Problems with my caboose

Hi All. This may seem like a crappy subject to bring up but being four years out from prostatectomy and salvage radiation I'm having a new problem sneak up from behind. I've got the usual bad things going on, a little pee leakage (thank goodness for Depends Shields) and I'm impotent, but over the last 8 to 12 months I find I'm having difficulty "turning off the faucet" when I go number two and most recently, I've even had little soiling events when I thought I was just going to have gas. All this calls to mind the old Cab Calloway song, "The Honey Dripper" only it isn't honey and isn't funny. So far I've been lucky and have only experienced this at home. Has anyone else run into this?

17 Replies

  • I had 38 rounds of radiation that ended last October. I have issues off and on with controlling #2. Three times when I was shopping I did not make it. The only thing that works for me is to try to go at least four times in the morning. Whenever I go out, the first thing I do is run to the restroom. At the start of feeling I have to go or that I got gas I go to the bathroom. Overall I probably have about 14 mini bowl movements a day.

  • 14 a day, eh? You'll have to change your moniker from Dr_WHO to Dr_WHERE.

    Thanks for the tips.

  • 😝😝

  • My hobby is Humor.... You made me laugh so hard that I cried. It was definitely a 10. I'll be smiling all day thinking about your post, THANKS!!!

    j-o-h-n Saturday 08/12/2017 12:01 PM EST

  • Holy Shit

  • My bowel movement history is a bit grim in retrospect. Surgery caused me problems. Apparently, this can happen (any type of surgery where one is put out.) I was getting over that when I began salvage radiation. After 5 sessions, I was suffering. The nurse patiently explained that my rectum was experiencing a mild sunburn. There's a joke in there somewhere. The sun isn't supposed to shine in there.

    He obtained a prescription for hydrocortisone suppositories. They were not very effective. About 18 months after radiation, the proctitis eased off, but I still had to know where the next toilet was.

    & then, about 4 years later, things got worse. Averaging 16 BMs/day.

    My doctor tested me for C-Diff (Clostridium difficile), & I was positive. Probably picked in hospital after the RP. Was treated with some success, but the problem returned. Was told that I needed to get a colonoscopy to see if something else was going on.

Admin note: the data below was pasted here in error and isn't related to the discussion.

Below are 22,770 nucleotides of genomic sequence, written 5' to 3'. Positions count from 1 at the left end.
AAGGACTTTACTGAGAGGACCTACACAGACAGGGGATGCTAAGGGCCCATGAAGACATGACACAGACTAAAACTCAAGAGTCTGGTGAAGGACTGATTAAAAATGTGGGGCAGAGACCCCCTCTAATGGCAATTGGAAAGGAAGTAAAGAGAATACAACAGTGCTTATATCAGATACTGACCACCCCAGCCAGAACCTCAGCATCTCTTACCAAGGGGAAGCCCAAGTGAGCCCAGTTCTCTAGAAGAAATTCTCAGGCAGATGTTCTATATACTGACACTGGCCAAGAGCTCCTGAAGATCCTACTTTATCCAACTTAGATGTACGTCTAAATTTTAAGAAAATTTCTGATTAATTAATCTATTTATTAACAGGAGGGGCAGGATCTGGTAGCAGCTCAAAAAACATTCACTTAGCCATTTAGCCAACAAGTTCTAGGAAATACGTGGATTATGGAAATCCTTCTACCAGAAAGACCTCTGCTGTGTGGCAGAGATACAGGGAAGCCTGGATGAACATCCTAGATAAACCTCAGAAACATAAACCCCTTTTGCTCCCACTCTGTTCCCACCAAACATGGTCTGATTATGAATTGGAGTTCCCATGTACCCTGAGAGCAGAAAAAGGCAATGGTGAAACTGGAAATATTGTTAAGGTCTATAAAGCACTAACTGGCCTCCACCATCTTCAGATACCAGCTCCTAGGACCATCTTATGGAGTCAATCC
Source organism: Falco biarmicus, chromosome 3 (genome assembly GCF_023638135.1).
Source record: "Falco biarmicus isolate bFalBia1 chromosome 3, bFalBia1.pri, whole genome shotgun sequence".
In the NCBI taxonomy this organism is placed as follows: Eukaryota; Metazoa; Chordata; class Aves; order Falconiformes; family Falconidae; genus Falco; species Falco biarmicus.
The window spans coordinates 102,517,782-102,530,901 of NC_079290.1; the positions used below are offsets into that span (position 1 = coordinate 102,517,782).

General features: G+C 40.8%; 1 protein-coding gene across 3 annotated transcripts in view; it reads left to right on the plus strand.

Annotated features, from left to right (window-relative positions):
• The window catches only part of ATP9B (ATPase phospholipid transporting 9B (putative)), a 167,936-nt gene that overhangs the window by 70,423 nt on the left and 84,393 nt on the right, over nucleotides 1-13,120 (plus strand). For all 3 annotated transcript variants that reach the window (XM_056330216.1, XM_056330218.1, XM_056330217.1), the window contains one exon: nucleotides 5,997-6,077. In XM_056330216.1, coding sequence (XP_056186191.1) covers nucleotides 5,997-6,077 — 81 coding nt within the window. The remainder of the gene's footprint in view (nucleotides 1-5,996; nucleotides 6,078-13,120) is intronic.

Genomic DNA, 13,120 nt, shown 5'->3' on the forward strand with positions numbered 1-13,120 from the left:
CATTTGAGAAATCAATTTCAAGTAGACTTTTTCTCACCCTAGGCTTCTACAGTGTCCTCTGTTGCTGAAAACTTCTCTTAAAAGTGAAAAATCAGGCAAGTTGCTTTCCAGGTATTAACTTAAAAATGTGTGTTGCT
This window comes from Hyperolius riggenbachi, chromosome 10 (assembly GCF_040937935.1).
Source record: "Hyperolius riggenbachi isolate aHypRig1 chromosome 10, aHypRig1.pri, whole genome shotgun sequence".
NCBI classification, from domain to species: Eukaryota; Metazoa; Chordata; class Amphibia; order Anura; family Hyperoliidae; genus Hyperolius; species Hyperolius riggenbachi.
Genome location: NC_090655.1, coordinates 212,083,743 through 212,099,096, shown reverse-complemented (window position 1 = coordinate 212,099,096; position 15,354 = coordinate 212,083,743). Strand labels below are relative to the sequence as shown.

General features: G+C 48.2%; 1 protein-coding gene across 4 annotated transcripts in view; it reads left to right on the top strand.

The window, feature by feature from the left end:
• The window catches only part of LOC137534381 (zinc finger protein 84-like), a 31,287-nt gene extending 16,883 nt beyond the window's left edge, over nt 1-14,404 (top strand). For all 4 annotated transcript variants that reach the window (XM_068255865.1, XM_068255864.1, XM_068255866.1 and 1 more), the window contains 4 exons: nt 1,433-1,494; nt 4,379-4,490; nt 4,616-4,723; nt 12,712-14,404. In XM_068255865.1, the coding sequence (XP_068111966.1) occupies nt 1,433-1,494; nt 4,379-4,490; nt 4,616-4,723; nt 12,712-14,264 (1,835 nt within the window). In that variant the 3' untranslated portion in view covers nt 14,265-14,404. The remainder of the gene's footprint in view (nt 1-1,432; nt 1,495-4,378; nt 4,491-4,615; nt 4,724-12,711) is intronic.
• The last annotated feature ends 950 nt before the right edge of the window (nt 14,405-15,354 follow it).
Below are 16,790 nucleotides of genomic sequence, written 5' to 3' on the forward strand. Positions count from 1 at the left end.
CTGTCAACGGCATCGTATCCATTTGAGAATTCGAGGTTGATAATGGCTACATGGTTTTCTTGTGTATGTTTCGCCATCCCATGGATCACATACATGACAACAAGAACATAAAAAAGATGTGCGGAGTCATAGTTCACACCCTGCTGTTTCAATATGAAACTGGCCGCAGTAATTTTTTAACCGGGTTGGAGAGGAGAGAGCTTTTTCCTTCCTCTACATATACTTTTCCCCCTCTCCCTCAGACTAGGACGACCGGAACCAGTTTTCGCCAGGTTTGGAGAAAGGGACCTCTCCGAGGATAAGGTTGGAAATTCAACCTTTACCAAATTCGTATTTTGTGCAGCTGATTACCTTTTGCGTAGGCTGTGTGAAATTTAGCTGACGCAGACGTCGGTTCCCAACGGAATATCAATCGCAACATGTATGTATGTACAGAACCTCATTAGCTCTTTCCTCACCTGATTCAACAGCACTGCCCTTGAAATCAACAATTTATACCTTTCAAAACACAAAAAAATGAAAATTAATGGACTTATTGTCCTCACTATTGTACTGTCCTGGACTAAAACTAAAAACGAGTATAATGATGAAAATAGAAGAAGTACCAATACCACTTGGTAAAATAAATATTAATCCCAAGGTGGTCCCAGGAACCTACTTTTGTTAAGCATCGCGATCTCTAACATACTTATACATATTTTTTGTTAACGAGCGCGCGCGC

Very unpleasant procedure since my liver metabolized the sedative in an instant. I saw the guy nod to his nurse & she gave me a boost, but the procedure had to be aborted.

    The photos looked really good. Such a relief to see the tissue that had been radiated looking so healthy.

    But underneath the surface ... A biopsy had been taken & I tested positive for lymphocytic colitis. Sounds bad but it has no effect on mortality. The best colitis to have.

    I was put on a drug for 10? days that was effective for a month. But when the problem returned, I was told that I needed to be on the drug for over 3 months. I started digging around & found that it was a potent methy donor. The last thing someone with PCa should take.

    The only alternative was to take handfuls of Pepto-Bismol pills every day. There is a problem with that too, since it interferes with iodine uptake. Takes a while to kick in, but the pink pills did the trick. No economy pack, unfortunately; they should have a 500-count pack for lymphocytic colitis.

    Time passed & I developed a bladder infection. Never had a problem before. Was given Cypro. Suddenly, bowels were as good as they were ever going to be. Because of the Cypro, I began using "Garden of Life" probiotics. Even better control. Three years later, I'm still relieved to be past the horror. No more nightmares of having to use the toilet from hell, where absolutely everthing goes wrong.

    None of this may pertain to you, & much as I loathe colonoscopies, I think you should consider getting one with a biopsy.

    Best, -Patrick

  • Wow, that's quite a tale. Glad you're doing better now. I'm not due for a colonoscopy for several years but (butt?) if my problem worsens I'll definitely keep your advice in mind. Thank you.

  • Patrick,

    What a nightmare, I am glad that you are better now.